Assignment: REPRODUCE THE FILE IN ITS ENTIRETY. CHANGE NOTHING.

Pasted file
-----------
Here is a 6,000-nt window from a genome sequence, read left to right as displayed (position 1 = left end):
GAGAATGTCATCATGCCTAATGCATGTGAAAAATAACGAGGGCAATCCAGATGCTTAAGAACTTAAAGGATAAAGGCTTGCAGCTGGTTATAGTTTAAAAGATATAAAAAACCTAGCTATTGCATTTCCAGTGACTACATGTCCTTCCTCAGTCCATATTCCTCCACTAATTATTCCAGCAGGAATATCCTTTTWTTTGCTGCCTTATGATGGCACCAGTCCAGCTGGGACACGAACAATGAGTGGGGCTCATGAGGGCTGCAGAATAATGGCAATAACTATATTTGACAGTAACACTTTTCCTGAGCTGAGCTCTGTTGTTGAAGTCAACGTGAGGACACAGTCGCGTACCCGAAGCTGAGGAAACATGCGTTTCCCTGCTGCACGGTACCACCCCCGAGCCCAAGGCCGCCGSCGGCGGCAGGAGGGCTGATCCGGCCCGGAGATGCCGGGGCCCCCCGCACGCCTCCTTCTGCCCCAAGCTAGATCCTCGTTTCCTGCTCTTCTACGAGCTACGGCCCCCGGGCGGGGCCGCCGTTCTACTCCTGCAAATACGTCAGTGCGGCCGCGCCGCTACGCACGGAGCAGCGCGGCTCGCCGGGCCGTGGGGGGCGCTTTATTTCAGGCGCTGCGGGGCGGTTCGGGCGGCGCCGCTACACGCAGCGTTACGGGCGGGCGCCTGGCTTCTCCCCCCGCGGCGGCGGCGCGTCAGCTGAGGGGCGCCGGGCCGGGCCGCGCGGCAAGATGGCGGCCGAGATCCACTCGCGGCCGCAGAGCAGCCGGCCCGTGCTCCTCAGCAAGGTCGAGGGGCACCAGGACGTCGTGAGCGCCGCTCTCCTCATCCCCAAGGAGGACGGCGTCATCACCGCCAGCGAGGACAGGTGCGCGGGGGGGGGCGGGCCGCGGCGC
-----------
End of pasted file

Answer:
Here is a 6,000-nt window from a genome sequence, read left to right as displayed (position 1 = left end):
GAGAATGTCATCATGCCTAATGCATGTGAAAAATAACGAGGGCAATCCAGATGCTTAAGAACTTAAAGGATAAAGGCTTGCAGCTGGTTATAGTTTAAAAGATATAAAAAACCTAGCTATTGCATTTCCAGTGACTACATGTCCTTCCTCAGTCCATATTCCTCCACTAATTATTCCAGCAGGAATATCCTTTTWTTTGCTGCCTTATGATGGCACCAGTCCAGCTGGGACACGAACAATGAGTGGGGCTCATGAGGGCTGCAGAATAATGGCAATAACTATATTTGACAGTAACACTTTTCCTGAGCTGAGCTCTGTTGTTGAAGTCAACGTGAGGACACAGTCGCGTACCCGAAGCTGAGGAAACATGCGTTTCCCTGCTGCACGGTACCACCCCCGAGCCCAAGGCCGCCGSCGGCGGCAGGAGGGCTGATCCGGCCCGGAGATGCCGGGGCCCCCCGCACGCCTCCTTCTGCCCCAAGCTAGATCCTCGTTTCCTGCTCTTCTACGAGCTACGGCCCCCGGGCGGGGCCGCCGTTCTACTCCTGCAAATACGTCAGTGCGGCCGCGCCGCTACGCACGGAGCAGCGCGGCTCGCCGGGCCGTGGGGGGCGCTTTATTTCAGGCGCTGCGGGGCGGTTCGGGCGGCGCCGCTACACGCAGCGTTACGGGCGGGCGCCTGGCTTCTCCCCCCGCGGCGGCGGCGCGTCAGCTGAGGGGCGCCGGGCCGGGCCGCGCGGCAAGATGGCGGCCGAGATCCACTCGCGGCCGCAGAGCAGCCGGCCCGTGCTCCTCAGCAAGGTCGAGGGGCACCAGGACGTCGTGAGCGCCGCTCTCCTCATCCCCAAGGAGGACGGCGTCATCACCGCCAGCGAGGACAGGTGCGCGGGGGGGGGCGGGCCGCGGCGC